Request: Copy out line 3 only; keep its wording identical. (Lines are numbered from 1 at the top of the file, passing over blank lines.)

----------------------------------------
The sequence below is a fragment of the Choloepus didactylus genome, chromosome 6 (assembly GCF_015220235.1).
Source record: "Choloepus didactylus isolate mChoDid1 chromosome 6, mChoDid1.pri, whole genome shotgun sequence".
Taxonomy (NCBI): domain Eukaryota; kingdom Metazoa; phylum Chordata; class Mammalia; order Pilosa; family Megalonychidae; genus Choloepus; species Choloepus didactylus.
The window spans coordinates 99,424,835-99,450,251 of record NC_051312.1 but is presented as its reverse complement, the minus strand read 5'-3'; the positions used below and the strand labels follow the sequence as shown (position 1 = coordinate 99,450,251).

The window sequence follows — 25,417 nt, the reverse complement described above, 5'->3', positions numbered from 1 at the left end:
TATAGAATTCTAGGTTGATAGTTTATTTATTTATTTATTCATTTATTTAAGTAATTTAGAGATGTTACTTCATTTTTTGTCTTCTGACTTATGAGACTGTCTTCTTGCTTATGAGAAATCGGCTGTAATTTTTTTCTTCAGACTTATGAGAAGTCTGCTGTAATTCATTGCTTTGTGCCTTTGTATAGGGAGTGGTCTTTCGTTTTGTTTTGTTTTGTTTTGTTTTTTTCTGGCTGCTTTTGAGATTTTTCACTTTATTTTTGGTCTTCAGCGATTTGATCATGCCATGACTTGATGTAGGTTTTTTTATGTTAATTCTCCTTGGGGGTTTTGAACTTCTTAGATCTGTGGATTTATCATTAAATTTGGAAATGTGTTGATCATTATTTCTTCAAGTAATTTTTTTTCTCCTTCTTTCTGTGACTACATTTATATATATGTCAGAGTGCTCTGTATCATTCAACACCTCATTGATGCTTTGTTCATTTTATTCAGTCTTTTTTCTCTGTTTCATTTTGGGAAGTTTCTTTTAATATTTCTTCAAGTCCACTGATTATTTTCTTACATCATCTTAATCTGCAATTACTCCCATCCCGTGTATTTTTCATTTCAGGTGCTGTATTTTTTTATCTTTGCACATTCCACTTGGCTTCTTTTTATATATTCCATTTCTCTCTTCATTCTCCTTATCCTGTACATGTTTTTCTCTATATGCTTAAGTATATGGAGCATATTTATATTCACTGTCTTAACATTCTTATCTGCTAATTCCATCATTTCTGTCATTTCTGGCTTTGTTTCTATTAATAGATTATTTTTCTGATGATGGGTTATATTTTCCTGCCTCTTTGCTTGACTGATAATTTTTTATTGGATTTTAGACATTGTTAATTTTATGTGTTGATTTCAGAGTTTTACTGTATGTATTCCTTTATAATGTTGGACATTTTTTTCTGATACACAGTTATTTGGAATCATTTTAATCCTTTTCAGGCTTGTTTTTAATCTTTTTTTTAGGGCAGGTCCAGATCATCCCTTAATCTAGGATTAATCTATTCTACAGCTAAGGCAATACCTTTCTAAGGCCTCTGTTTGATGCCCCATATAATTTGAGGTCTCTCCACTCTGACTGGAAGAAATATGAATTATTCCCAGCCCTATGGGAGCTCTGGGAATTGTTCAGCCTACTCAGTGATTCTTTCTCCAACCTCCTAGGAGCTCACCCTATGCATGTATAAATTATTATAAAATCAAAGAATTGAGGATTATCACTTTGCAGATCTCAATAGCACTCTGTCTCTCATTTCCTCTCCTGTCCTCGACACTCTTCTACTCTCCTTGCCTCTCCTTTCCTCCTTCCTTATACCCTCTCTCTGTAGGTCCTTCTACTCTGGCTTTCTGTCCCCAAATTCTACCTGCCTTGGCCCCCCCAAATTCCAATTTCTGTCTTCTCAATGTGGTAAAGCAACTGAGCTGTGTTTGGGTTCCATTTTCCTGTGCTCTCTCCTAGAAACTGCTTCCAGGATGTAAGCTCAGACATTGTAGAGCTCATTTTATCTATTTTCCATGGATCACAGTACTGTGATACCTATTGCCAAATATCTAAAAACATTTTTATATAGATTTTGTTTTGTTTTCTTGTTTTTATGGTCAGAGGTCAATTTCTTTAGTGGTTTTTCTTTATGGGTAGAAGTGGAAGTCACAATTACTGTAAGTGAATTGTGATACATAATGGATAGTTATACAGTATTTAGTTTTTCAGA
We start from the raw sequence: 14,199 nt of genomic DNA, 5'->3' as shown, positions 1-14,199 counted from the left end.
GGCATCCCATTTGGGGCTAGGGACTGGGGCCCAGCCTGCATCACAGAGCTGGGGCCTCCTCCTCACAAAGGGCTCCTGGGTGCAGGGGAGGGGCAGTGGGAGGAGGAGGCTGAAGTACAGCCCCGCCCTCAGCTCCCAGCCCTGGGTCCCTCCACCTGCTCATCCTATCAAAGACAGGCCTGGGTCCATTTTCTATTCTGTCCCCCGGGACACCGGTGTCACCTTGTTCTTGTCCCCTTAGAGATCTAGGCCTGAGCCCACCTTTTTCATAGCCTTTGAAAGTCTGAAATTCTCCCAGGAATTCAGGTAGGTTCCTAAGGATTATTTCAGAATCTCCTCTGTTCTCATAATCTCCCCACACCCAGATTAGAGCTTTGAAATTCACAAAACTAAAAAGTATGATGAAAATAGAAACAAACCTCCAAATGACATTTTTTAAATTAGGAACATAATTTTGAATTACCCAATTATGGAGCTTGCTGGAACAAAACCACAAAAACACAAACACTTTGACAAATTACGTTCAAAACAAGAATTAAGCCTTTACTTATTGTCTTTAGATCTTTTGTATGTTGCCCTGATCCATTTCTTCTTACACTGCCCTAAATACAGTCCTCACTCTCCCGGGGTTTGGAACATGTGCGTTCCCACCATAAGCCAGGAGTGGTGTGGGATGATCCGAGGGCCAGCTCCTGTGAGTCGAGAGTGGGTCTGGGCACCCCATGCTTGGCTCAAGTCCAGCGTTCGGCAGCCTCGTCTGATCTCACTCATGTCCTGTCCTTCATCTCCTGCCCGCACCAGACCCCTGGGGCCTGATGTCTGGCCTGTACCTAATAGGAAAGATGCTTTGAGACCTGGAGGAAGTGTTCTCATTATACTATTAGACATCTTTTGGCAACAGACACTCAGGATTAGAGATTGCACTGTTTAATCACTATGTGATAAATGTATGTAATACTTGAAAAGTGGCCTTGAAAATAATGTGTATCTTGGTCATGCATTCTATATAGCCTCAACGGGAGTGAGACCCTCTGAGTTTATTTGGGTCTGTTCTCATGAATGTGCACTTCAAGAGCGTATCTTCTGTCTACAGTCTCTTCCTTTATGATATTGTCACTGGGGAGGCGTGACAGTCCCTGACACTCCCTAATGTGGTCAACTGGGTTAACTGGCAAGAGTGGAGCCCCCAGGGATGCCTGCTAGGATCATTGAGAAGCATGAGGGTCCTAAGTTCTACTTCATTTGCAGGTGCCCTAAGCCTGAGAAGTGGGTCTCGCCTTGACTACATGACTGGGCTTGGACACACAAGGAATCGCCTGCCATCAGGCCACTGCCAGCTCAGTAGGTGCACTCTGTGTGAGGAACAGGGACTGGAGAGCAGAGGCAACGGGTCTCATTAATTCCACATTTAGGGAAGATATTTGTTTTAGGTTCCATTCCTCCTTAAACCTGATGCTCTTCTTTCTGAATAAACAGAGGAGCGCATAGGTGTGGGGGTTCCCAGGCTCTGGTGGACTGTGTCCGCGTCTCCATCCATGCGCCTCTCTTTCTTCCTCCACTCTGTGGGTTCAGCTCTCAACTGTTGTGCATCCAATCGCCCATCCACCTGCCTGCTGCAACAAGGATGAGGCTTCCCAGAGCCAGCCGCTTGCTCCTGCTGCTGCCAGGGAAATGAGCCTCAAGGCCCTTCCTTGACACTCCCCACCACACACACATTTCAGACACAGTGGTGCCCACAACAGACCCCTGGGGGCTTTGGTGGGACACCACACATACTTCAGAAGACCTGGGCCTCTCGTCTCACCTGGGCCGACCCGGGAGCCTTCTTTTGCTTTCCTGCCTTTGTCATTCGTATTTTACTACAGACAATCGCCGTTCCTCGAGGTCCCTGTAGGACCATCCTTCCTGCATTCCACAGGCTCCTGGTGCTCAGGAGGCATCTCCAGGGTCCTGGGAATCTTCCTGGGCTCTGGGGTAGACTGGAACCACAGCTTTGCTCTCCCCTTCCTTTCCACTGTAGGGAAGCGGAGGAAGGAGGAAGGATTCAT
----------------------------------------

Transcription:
Taxonomy (NCBI): domain Eukaryota; kingdom Metazoa; phylum Chordata; class Mammalia; order Pilosa; family Megalonychidae; genus Choloepus; species Choloepus didactylus.